The pre-prepared solutions of 0.1M ethanoic acid which contains 0.1M sodium chloride and another solution of 0.1M sodium hydroxide solution were collected.

Firstly, 200cm3 of the solution of the ethanoic acid and sodium chloride was measured out and the pH was recorded with the pH meter.

Next, a separate beaker was filled with 100cm3 of sodium hydroxide solution and made up to a total volume of 250cm3 by adding 150cm3 of water and the pH was noted.

Lastly the two solutions were mixed and the pH noted of the final mixture.

Results:

Part 1:

𝑚1𝐶(𝑇3−𝑇1)= −(𝑚2𝐶(𝑇3−𝑇2)) 248.3×4.18(𝑇3−21)= −(257.28×4.18×(𝑇3−67)) 1037.894(𝑇3−21)= −(1075.4304(𝑇3−67)) 1037.894𝑇3−21795.744= −1075.4304𝑇3+72053.8368 1075.4304𝑇3 + 1037.894𝑇3=72053.8368+21795.744 2113.3244𝑇3=93849.5808 𝑇3= 93849.58082113.3244 𝑇3= 44.4°𝐶

Part 2:

𝐴3=(𝑉1𝐴1+𝑉2𝐴2)(𝑉1+ 𝑉2) 𝐴3=(150×0.92+200×0.271)(150+200) 𝐴3=(138+54.2)(350) 𝐴3=(192.2)(350) 𝐴3=0.549

Part 3:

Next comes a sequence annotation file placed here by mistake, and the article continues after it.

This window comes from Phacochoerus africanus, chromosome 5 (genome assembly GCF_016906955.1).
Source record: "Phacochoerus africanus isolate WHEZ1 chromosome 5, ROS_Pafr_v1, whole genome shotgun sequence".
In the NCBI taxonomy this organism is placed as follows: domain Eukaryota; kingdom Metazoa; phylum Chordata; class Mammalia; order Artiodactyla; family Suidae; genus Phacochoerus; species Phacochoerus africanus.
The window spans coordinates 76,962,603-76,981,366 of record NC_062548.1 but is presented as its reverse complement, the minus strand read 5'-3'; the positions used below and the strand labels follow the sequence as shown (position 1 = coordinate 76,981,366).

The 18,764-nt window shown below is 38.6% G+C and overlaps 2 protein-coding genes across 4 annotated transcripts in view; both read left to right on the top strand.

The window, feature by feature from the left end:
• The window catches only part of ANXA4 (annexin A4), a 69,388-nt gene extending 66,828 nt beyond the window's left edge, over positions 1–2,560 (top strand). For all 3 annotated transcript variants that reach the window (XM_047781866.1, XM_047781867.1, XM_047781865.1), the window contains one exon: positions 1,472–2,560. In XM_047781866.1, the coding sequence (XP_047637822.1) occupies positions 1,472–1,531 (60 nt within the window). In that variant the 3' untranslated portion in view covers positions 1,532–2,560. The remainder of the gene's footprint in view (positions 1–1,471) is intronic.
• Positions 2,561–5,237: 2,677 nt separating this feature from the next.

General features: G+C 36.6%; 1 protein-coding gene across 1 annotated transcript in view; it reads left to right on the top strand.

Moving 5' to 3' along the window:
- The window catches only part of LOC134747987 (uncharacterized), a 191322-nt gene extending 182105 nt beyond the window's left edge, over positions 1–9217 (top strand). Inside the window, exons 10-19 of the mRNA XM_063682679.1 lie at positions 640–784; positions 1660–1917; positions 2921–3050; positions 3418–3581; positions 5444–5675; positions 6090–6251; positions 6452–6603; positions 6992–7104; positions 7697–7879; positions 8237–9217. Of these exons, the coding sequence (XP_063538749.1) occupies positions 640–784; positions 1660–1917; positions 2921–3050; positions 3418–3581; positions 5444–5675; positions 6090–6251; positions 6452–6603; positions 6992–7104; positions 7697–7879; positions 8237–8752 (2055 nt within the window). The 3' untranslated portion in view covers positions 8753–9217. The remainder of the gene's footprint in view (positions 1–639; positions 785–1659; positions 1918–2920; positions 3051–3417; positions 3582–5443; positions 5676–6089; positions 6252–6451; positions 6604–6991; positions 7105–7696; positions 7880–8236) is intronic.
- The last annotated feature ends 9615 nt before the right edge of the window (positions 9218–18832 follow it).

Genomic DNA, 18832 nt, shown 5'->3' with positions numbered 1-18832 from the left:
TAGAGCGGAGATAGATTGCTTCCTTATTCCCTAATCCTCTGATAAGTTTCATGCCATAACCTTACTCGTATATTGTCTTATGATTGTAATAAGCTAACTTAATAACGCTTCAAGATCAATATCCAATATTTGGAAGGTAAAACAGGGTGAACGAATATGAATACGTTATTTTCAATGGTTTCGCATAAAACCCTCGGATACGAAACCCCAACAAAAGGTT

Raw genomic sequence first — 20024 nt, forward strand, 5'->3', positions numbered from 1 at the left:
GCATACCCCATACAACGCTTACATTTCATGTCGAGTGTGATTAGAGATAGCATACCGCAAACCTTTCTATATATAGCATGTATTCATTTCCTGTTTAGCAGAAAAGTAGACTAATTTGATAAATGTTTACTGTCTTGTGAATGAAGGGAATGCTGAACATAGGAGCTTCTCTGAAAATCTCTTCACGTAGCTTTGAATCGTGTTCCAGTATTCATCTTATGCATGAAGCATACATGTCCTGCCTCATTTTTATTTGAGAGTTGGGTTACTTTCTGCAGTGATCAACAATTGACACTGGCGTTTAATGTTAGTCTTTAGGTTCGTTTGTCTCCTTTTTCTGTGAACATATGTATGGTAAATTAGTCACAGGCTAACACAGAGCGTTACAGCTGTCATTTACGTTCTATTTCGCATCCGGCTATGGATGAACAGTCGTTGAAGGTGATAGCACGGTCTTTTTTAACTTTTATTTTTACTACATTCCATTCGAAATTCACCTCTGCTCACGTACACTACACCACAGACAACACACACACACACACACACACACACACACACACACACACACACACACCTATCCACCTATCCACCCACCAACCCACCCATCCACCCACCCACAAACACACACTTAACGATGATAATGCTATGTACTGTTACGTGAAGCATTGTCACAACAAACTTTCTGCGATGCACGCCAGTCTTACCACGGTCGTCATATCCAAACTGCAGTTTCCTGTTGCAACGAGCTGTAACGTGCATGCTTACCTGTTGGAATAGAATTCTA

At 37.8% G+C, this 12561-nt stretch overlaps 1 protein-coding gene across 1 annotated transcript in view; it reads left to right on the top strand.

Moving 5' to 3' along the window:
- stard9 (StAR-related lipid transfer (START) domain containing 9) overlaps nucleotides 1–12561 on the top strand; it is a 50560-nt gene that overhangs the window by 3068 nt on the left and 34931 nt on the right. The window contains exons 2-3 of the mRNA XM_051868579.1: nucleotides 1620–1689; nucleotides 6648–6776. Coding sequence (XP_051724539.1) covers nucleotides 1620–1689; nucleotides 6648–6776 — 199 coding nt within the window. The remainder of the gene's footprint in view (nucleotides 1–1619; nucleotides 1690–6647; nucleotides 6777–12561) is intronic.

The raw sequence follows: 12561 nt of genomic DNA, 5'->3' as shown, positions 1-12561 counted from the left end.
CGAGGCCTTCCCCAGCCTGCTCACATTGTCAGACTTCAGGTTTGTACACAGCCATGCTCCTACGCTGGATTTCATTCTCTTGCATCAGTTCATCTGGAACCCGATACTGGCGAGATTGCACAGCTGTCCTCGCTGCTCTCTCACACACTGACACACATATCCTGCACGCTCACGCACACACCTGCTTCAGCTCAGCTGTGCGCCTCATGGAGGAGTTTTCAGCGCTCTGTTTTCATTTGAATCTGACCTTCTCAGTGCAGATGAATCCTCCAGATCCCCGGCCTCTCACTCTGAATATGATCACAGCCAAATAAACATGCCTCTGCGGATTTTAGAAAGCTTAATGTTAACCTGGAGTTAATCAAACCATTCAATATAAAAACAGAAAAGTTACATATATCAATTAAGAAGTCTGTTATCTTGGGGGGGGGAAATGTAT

𝐶𝐻3𝐶𝑂𝑂𝐻+𝑁𝑎𝑂𝐻 → 𝐶𝐻3𝐶𝑂𝑂𝑁𝑎+ 𝐻2𝑂

Moles of acid:

𝑚𝑜𝑙𝑒𝑠 𝑜𝑓 𝑎𝑐𝑖𝑑 (𝑖𝑛𝑖𝑡𝑖𝑎𝑙)=𝑀𝑉 =0.1×0.2 =0.02 𝑚𝑜𝑙𝑒𝑠

Moles of alkali:

𝑚𝑜𝑙𝑒𝑠 𝑜𝑓 𝑎𝑙𝑘𝑎𝑙𝑖 (𝑖𝑛𝑖𝑡𝑖𝑎𝑙)= 𝑀𝑉 =0.1×0.1 =0.01 𝑚𝑜𝑙𝑒𝑠 1:1→1:1

Therefore 0.01 moles of alkali →0.01 moles of salt

Excess of acid = 0.01M

Calculation of pH of acid:

𝑝𝐻= 12𝑝𝐾𝑎− 12log(𝑎𝑐𝑖𝑑) 𝑝𝐻= 124.74− 12log(0.1) 𝑝𝐻=2.37−(−0.5) 𝑝𝐻= 2.87

Initial concentration of alkali:

𝑀1𝑉1= 𝑀2𝑉2 0.1×0.1= 𝑀2×0.25 𝑀2= 0.010.25 𝑀2=0.04𝑀

pH of Alkali:

𝑝𝐻=14+ log[𝑂𝐻−] 𝑝𝐻=14+ log[0.04] 𝑝𝐻=14+(−1.4) 𝑝𝐻=12.6

pH of Salt:

𝑝𝐻=𝑝𝐾𝑎+ log[𝑆𝐴𝐿𝑇][𝐴𝐶𝐼𝐷] 𝑝𝐻=4.74+ log(0.010.45)(0.010.45) 𝑝𝐻=4.74+ log(1) 𝑝𝐻=4.74

Na+ balance:

Total input of moles = 0.02 + 0.01= 0.03

Total output:

[𝑁𝑎+]= 0.030.45 [𝑁𝑎+]= 0.006𝑀

Discussion:

Part 1: